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    Volume 8 Issue 60 | March 6, 2009 |

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A Prayer for Peace

Aasha Mehreen Amin

The crowds have thinned out before the gate that once gave hope only to take it away a few hours later. We are no longer glued to the screen, frenziedly changing channels to find some new information, some good news about the missing.

By now it is almost over. Most of the missing have been found. The evidence of the gory mayhem has been exposed, dissected and analysed. Conspiracy theories abound and the blame game goes on.

The shops are open again, the kids back in school. We go about our business, but nothing is the same. We are still in mourning and will continue to be for a long time. For it is impossible to let go of the grotesque images, to forget the ricochet of incessant bullets right in our neighbourhood, reminding us of our vulnerability as ordinary citizens. We cannot forget scenes of a residential area being turned into a battlefield where tanks plied in place of cars, buses and rickshaws. We cannot forget the faces of men, women and children, shell-shocked as they emerged from that fateful gate. Frozen with shock and disbelief that their loved ones had been murdered only a few feet away. Numbed by untold tortures and fear.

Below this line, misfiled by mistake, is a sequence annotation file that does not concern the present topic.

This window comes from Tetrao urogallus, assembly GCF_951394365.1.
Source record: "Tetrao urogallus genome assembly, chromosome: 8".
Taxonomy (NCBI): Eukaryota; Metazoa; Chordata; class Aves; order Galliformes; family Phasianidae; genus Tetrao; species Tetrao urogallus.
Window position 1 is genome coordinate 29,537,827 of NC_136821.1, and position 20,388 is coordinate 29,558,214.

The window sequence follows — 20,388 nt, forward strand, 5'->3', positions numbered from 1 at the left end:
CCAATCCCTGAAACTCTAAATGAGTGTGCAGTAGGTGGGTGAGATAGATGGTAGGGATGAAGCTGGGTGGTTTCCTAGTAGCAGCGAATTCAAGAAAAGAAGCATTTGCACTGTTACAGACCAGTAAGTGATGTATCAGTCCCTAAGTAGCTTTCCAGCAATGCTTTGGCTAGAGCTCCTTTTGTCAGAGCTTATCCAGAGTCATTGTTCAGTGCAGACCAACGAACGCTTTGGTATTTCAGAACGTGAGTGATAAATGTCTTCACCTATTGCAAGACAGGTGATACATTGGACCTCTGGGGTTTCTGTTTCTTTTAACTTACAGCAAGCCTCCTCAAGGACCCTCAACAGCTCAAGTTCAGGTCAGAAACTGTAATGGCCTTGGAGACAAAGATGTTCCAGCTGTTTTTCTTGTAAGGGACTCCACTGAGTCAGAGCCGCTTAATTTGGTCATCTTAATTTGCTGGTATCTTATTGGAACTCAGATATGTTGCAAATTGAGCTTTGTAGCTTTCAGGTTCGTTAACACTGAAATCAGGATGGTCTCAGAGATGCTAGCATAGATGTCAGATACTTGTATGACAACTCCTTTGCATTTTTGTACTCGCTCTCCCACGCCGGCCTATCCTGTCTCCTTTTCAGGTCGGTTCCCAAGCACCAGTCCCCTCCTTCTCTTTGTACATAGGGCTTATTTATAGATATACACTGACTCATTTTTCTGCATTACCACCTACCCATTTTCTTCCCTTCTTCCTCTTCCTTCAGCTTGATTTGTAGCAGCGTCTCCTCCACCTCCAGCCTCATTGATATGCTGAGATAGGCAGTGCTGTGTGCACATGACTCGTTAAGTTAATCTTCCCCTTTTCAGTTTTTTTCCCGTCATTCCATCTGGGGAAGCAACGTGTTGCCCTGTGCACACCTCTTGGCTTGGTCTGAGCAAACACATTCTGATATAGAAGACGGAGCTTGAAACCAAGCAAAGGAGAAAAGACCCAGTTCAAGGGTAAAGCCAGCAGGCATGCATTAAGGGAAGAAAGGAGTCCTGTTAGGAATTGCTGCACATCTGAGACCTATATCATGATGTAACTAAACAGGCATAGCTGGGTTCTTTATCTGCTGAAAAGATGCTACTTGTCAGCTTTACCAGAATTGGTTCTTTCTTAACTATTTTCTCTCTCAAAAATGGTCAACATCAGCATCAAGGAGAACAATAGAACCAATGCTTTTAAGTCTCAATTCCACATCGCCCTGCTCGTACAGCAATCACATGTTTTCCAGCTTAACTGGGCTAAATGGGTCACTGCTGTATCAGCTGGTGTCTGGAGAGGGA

The air is unbearable with the weight of grief that this nation must now bear. It is the burden of guilt, yet another dark chapter that will probably never be fully unravelled.

For those who have been left behind with memories of last second phone calls and text messages it will be long before the sounds of bullets, shattered glass and smell of burning will fade out. It will be an eternity before they can forget those last, precious moments before their lives turned into a living hell.

But life does go on, no matter how incongruous its mundaneness in the wake of such tragedy. While we try to heal the wounds of this terrible injury and offer our deepest sympathy for the bereaved and victimised, we must remain united in our condemnation of these heinous crimes, in our search for the truth. We are angry and humiliated, anguished and demoralised, but it is not the time to seek vengeance but justice through the law of the land. We must learn to trust again, our own people, pick up the pieces and go on. We must promise ourselves that we will not let this black day, that echoes many other dark days of our history, is ever repeated again.

We pray for the souls of all those men women and children whose lives were so brutally snatched away. May they rest in peace.

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